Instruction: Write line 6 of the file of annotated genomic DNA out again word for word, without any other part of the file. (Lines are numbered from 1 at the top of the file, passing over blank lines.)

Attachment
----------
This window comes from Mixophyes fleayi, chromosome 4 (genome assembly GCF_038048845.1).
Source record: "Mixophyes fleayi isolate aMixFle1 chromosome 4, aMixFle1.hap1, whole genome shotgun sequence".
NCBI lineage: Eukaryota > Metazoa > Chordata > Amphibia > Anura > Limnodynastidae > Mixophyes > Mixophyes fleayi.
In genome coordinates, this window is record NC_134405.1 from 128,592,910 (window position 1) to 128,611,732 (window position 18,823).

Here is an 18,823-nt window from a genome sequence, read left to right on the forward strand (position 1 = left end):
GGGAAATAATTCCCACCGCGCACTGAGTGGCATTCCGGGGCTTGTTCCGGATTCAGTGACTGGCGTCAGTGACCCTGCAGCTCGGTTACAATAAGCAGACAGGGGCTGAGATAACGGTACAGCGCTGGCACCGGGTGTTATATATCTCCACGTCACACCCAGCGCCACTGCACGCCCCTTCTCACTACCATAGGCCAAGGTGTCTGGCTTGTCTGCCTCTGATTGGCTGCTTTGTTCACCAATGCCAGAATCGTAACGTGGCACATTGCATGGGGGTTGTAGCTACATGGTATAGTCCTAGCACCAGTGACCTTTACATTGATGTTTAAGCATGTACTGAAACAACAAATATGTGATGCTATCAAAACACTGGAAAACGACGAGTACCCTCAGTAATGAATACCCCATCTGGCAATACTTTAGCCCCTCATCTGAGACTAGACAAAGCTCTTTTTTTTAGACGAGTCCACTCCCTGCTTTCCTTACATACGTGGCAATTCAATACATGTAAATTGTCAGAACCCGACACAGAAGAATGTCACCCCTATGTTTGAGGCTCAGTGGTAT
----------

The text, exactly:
GGGAAATAATTCCCACCGCGCACTGAGTGGCATTCCGGGGCTTGTTCCGGATTCAGTGACTGGCGTCAGTGACCCTGCAGCTCGGTTACAATAAGCAGACAGGGGCTGAGATAACGGTACAGCGCTGGCACCGGGTGTTATATATCTCCACGTCACACCCAGCGCCACTGCACGCCCCTTCTCACTACCATAGGCCAAGGTGTCTGGCTTGTCTGCCTCTGATTGGCTGCTTTGTTCACCAATGCCAGAATCGTAACGTGGCACATTGCATGGGGGTTGTAGCTACATGGTATAGTCCTAGCACCAGTGACCTTTACATTGATGTTTAAGCATGTACTGAAACAACAAATATGTGATGCTATCAAAACACTGGAAAACGACGAGTACCCTCAGTAATGAATACCCCATCTGGCAATACTTTAGCCCCTCATCTGAGACTAGACAAAGCTCTTTTTTTTAGACGAGTCCACTCCCTGCTTTCCTTACATACGTGGCAATTCAATACATGTAAATTGTCAGAACCCGACACAGAAGAATGTCACCCCTATGTTTGAGGCTCAGTGGTAT